Have Pets? Understand your home’s colour palette

Do you share space with your pets? You might want to be strategic about your home’s colour palette. Here’s what you should consider before you paint and decorate.

Over years and years of evolution, humans have developed receptors that enable us to experience millions of colours. This is not just pleasant for our eyes but different hues can also impact our emotions. While bright hues can make us feel energised and upbeat, soft muted shades can make us feel more calm.

When it comes to selecting shades for our homes, whether it be the interior walls, your furniture or decor theme, the space, its function and your personal taste all come into play when picking a palette that works.

Vivid colour

It would be great if simply choosing a specific wall paint colour or pet bedding hues could have a calming or mood-boosting effect in the same way it can with us humans.

Sadly, however, our animals don’t experience – and their brains don’t process – colour the same way we do. Yes, they have superior night vision to us, but both cats and dogs see the world in pastel tones without the same richness and intensity that we see. Both species also interpret colour much like people with red-green colourblindness. This means that warm colours all look like shades of yellow and cool tones are all seen as varying blues. Cats can pick up some green as well, and many types of birds see colour more vividly than we do.


When it comes to the toys we buy our pets, they come in a myriad of bold and exciting shades. Many owners think that buying ones in bright colours, such as red and orange, will make them more visible during a game of fetch.

In actual fact, these colours are perceived more as dull browns and greys, making them more difficult for Fido to find in the grass or bushes.

The best hues to make objects easily identifiable are blues and yellows. You can also easily blend into the background and become less visible to your animals by opting for plain clothing over patterns and prints.

So, the colours we use in our space might not have that much of an effect on our menagerie.

This means that the humans of the household can be completely selfish when it comes to the palette of their property. But, if you have pets, you might want to be more strategic if you want to keep your space looking fresh.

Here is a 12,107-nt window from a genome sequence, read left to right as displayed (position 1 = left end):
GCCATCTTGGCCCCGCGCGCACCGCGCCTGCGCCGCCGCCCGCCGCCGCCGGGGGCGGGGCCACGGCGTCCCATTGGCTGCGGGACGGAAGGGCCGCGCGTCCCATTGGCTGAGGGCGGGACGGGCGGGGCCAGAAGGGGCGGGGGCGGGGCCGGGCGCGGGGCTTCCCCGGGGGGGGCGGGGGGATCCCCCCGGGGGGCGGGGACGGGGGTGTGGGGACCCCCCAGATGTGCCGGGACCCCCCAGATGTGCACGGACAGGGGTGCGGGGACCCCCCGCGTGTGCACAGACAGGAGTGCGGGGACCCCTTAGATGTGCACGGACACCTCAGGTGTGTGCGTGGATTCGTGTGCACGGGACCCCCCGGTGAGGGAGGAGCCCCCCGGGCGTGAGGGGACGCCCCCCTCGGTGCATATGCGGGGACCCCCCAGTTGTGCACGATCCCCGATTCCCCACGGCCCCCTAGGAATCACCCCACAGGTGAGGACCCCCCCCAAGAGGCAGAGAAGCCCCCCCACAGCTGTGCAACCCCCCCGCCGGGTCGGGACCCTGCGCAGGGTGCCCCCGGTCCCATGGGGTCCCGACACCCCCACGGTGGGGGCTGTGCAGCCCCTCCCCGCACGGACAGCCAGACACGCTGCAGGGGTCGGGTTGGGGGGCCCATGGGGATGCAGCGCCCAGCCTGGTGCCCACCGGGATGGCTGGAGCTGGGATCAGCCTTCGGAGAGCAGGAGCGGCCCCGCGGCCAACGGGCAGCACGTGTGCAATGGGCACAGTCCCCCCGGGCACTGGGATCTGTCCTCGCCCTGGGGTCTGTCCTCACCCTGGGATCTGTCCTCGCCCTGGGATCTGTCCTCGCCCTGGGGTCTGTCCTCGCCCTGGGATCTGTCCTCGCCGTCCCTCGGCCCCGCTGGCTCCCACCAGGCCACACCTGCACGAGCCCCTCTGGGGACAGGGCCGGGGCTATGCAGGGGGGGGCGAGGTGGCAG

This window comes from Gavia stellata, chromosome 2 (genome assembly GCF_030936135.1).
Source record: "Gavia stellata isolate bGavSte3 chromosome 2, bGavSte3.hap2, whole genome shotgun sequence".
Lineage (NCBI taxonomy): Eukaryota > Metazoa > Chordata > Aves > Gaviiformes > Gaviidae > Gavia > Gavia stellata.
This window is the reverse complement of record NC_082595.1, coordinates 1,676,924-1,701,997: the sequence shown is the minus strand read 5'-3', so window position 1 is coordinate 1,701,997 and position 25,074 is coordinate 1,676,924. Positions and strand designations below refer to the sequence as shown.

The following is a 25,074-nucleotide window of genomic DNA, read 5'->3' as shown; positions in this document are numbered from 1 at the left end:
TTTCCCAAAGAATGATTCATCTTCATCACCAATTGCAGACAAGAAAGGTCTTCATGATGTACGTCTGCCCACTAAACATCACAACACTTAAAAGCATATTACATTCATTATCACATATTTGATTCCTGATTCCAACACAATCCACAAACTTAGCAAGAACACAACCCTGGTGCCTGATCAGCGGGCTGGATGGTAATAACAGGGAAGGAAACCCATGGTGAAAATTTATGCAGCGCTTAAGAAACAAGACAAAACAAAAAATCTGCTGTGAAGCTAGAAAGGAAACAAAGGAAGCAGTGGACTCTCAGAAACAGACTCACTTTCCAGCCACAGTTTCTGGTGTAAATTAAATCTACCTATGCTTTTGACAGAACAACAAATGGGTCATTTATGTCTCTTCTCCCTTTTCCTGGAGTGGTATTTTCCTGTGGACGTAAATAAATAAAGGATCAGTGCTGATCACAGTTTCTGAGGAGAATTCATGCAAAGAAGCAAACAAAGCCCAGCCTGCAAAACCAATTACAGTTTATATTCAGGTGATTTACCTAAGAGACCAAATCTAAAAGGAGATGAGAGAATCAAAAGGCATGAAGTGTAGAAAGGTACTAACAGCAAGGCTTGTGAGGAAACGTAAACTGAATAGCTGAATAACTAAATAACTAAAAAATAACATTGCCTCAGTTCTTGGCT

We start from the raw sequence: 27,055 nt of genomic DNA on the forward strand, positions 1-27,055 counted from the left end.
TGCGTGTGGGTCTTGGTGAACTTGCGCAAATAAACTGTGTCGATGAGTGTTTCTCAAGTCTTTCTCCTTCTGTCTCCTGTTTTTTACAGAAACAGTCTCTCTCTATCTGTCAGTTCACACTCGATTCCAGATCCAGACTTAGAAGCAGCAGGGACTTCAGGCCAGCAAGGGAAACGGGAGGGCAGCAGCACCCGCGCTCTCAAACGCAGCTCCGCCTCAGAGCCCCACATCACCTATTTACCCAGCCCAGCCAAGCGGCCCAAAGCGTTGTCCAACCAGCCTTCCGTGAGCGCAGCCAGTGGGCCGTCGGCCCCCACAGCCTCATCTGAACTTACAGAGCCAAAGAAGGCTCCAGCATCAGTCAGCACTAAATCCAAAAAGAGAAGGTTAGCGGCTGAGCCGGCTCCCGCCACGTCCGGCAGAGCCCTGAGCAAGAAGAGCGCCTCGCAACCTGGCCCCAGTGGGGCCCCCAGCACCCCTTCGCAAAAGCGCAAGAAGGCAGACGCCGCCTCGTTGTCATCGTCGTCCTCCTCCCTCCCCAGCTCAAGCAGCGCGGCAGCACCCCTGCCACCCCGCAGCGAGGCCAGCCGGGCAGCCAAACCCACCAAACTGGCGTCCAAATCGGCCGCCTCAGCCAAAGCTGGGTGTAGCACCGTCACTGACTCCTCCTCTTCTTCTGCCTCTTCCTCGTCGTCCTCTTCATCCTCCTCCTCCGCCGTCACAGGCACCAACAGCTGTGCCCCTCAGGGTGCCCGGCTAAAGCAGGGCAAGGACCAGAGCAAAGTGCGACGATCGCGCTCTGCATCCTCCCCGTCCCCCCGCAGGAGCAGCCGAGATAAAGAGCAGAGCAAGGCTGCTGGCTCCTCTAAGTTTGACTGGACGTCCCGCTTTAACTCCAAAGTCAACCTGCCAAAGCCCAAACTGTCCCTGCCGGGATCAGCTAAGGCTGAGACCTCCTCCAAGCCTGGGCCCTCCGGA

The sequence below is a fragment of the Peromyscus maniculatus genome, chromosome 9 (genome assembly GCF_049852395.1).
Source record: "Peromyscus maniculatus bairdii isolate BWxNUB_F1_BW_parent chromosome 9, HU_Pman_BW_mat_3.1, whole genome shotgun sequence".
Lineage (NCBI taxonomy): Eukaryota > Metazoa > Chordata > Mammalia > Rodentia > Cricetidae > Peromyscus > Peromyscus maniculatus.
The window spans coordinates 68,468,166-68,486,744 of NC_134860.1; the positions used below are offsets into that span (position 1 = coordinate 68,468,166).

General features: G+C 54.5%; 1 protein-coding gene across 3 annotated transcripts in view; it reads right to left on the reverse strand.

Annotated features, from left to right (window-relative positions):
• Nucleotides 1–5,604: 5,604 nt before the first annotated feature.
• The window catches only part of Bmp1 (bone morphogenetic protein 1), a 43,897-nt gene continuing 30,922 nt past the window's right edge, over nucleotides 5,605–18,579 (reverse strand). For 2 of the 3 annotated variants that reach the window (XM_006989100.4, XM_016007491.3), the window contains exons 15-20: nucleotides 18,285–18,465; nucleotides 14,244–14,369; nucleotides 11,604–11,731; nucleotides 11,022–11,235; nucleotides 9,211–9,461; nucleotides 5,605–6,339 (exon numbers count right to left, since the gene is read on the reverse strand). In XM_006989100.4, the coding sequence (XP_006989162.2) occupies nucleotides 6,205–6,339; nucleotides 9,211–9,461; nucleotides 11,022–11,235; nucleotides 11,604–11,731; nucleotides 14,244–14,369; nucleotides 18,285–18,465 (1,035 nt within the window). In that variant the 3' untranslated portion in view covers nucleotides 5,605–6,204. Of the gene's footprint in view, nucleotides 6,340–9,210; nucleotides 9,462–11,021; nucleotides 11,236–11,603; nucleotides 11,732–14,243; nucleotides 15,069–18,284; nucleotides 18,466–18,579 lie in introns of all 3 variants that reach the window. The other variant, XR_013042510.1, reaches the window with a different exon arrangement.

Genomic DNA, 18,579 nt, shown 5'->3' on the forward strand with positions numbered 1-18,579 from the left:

Read more: Embark dark hues for a touch of drama in your garden

Strategic shades

Anyone who has ever owned a pet knows that things can get messy! From toys being strewn around the house to muddy pawprints on the couch and nose smears on the windows, it’s a responsibility that comes with a lot of cleaning. There are, however, some ways to minimise the appearance of the inevitable wear and tear that is caused by our cats and canines.

Your paint colour

Bright colours can make a great accent wall but they are notorious for showing off smudges. For this reason, if you want a dark colour, it’s best to opt for neutrals, such as charcoal, brown or olive green as with these hues smudges appear less obvious.

Whatever colour you use, it’s a good idea to keep a small tin of it in the event that you need to do any touch-ups if your walls become scratched during rambunctious play.


Your paint finish

Once you have selected your shade, you should also consider the finish of the formula if you have pets.

Finishes that are easiest to wipe clean from dirt and smudges are satin or semigloss as these can be washed down easily with soap and water. Another great thing about them is that they have enough lustre to deflect attention away from scratches on the walls.

Your furniture fabric

Even if your animals aren’t technically allowed on the couch, sometimes they manage to sneak onto them anyway!

As such, it’s worth being mindful of the fabrics and materials you choose not just for your furniture but your soft furnishings, too. Leather or pleather are good because fur won’t stick to it and they can be wiped clean. Denim and canvas are also good as they can be easily spot-cleaned or the covers thrown in the washing machine and they are both tough and durable.

The material used for outdoor furniture is also easy to clean as it is likely water-resistant.

Your fabric design

Unless you have a very well-trained pet, owners should probably give up the dream of owning a white couch!

In fact, this goes for all very light shades as these will pick up dirt and stains will stand out. Dark greys and browns are a better option. When it comes to the design, having a pattern fabric covering is much better than a flat colour as the design will disguise any stains and fur. A textured fabric, on the other hand, can conceal scratch marks as they will blend in better. Genius!

Tip: Exploring toxic-free paints

If you are going to be painting your home and you have pets, it’s a good idea to opt for a brand or formula that is toxin-free and emits minimal fumes so it’s safe for your family and your furry friends.


ALSO SEE: Explore the 2024 colour trends and how to use it to decorate your home

Explore the 2024 colour trends and how to use it to decorate your home

Feature image: Unsplash

A version of this article was published in the Garden&Home June 2023 Print Magazine.


The post Understanding your pets and your home’s colour palette appeared first on SA Garden and Home.

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